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The Duncan House is one of eleven modest Usonian homes that were prefabricated by a Wisconsin builder, Marshall Erdman, and constructed on lots chosen by the buyers.




Don C. Duncan and his wife Elizabeth


Usonian Drive


Available for rent.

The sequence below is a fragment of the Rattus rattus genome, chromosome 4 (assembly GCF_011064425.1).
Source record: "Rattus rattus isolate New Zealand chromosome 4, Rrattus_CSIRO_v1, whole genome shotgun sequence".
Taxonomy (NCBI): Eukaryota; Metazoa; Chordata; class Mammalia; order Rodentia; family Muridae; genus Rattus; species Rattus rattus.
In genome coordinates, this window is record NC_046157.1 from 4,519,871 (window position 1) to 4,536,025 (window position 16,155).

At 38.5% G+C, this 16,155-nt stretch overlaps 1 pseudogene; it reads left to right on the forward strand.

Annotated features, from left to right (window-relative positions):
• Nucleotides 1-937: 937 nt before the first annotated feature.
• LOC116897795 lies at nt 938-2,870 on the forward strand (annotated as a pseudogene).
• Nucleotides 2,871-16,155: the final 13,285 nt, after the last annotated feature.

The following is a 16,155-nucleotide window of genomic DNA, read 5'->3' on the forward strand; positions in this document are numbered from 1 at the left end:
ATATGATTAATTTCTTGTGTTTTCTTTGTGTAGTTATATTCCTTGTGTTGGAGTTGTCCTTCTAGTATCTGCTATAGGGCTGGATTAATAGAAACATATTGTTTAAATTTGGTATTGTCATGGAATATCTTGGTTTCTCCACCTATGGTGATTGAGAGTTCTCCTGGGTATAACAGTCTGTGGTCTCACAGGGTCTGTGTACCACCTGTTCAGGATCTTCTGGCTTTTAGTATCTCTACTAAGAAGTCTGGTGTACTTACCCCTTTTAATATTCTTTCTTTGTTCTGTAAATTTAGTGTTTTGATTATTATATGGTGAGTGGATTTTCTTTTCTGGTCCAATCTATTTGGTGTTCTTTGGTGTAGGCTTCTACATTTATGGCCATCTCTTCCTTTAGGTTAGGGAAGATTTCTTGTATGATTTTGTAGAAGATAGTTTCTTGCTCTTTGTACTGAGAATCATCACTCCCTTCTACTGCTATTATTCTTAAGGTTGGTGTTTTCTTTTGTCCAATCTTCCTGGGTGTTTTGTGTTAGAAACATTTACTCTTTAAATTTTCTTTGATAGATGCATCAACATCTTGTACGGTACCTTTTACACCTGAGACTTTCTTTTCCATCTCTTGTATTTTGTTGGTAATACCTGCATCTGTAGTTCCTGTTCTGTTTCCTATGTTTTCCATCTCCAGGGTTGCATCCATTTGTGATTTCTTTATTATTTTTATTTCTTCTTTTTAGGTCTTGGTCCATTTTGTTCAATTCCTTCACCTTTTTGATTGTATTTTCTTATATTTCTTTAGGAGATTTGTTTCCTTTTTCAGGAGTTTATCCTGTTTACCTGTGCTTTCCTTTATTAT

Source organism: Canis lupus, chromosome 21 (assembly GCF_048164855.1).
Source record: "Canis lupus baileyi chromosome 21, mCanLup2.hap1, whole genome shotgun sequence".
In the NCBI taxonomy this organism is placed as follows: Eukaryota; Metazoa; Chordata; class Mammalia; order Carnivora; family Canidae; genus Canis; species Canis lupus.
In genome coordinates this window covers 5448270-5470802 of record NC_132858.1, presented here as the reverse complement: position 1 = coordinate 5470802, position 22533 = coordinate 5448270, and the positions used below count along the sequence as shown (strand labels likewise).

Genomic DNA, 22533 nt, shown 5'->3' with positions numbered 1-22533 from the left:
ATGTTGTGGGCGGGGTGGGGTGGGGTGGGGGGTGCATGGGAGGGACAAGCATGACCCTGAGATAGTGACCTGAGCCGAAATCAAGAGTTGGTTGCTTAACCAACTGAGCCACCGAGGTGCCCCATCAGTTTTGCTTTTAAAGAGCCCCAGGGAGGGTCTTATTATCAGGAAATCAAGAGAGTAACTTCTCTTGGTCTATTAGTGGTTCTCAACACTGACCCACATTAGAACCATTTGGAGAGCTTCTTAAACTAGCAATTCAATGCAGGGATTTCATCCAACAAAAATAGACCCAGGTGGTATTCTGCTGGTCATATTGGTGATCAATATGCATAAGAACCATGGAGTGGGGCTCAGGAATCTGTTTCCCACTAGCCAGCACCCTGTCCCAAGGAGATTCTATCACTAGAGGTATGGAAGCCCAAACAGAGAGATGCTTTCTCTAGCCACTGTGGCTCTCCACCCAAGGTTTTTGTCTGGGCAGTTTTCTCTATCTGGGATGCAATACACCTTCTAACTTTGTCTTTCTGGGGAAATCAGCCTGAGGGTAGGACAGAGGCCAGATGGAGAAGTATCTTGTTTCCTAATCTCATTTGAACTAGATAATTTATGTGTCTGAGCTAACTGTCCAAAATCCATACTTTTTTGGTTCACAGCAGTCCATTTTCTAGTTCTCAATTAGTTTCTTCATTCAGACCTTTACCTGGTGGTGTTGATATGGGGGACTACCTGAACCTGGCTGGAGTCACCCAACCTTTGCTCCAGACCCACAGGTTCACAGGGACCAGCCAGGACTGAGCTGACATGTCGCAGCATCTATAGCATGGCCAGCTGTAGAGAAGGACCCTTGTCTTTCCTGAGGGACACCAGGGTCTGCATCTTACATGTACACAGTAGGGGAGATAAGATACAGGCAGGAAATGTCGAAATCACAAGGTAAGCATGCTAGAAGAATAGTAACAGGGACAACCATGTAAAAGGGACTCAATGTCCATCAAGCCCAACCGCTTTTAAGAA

Though Elizabeth Duncan had long admired Wright’s homes, her husband thought that they were not wealthy enough for the architect’s work. In 1956, House and Home magazine published an article on Wright’s collaboration with the Marshall Erdman Company to produce prefab houses. Each house featured a masonry core with Masonite board exterior panel siding (here painted yellow) and horizontal battons (red). The Duncans purchased a version of prefab #1, replacing the Wisconsin limestone and opting for the less-expensive carport. In 2002 the house became derelict, following the death of Donald Duncan. Two years later, the Duncan House was dismantled and moved to Pennsylvania, where it was reconstructed on a 125-acre tract of woodland called Polymath Park. The park, which also includes three homes built by Wright apprentices, is maintained by Tom Papinchak.

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